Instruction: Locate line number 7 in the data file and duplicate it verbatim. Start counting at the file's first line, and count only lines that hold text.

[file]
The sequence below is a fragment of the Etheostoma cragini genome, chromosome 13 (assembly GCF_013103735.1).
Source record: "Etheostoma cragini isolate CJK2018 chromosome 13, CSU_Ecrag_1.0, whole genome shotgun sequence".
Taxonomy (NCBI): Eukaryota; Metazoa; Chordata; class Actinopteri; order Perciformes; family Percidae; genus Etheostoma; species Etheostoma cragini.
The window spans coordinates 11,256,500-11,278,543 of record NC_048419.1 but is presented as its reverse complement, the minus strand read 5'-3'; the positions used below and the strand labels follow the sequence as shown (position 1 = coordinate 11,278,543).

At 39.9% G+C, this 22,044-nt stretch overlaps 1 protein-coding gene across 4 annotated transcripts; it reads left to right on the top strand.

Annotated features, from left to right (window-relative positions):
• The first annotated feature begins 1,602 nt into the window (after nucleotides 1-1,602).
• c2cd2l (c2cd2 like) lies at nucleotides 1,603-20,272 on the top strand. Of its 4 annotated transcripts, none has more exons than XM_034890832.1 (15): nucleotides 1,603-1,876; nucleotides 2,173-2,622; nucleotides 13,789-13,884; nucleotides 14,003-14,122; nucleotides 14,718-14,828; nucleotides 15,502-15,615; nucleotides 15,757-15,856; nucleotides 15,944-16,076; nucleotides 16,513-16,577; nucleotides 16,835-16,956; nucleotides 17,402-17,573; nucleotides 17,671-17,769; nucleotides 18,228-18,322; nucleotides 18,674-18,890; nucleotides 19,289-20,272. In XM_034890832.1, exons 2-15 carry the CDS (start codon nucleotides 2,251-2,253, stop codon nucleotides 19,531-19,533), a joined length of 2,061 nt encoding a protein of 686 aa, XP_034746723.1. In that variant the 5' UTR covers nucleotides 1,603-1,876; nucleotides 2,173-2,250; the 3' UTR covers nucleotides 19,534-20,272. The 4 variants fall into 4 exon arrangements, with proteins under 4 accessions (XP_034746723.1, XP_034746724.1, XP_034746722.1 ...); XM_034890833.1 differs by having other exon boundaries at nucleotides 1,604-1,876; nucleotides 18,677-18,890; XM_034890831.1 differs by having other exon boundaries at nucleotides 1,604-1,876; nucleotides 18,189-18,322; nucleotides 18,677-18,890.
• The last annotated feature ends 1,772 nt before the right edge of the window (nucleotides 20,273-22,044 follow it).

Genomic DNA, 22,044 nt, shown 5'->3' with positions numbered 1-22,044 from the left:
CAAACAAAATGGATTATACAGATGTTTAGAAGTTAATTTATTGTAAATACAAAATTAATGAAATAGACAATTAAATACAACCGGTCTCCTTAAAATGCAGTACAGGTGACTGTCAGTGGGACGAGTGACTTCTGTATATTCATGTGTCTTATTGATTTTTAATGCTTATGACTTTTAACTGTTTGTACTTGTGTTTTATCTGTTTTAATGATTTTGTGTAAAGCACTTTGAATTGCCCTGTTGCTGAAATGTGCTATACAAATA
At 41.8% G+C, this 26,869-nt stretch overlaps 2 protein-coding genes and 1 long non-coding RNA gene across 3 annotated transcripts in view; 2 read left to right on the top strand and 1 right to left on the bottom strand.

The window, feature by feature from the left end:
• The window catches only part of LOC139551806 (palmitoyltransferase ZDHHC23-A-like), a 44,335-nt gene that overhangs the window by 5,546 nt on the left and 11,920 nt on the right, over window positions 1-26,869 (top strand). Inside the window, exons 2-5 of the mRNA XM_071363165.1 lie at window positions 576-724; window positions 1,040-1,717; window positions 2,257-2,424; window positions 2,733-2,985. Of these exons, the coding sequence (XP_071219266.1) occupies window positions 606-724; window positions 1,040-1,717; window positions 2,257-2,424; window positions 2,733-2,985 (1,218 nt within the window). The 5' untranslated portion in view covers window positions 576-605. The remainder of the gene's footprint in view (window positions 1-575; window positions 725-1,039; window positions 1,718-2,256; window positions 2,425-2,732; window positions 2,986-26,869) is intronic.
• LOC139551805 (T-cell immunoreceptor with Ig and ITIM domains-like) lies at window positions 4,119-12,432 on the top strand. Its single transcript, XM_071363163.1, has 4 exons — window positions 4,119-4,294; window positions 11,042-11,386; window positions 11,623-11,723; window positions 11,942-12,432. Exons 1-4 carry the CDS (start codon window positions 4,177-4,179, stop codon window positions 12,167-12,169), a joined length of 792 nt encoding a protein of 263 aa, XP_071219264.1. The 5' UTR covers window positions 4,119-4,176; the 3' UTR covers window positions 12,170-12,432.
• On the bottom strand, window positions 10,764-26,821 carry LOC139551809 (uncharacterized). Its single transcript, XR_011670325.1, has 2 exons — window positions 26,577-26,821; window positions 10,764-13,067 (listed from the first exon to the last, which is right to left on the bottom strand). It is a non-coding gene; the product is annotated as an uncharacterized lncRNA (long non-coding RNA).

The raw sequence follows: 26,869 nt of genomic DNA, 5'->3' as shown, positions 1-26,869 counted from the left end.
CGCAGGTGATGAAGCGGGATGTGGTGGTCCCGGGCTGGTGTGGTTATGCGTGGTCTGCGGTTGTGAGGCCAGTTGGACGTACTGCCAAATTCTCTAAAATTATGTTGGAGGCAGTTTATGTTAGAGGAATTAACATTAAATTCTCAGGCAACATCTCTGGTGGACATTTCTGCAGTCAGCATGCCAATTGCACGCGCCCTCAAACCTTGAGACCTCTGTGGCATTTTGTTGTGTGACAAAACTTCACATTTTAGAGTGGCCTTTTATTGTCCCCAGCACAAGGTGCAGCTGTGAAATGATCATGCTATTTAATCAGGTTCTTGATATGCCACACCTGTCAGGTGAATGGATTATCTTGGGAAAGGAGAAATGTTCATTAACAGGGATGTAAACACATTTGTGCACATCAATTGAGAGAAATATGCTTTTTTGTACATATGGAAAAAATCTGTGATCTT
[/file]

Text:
• The first annotated feature begins 1,602 nt into the window (after nucleotides 1-1,602).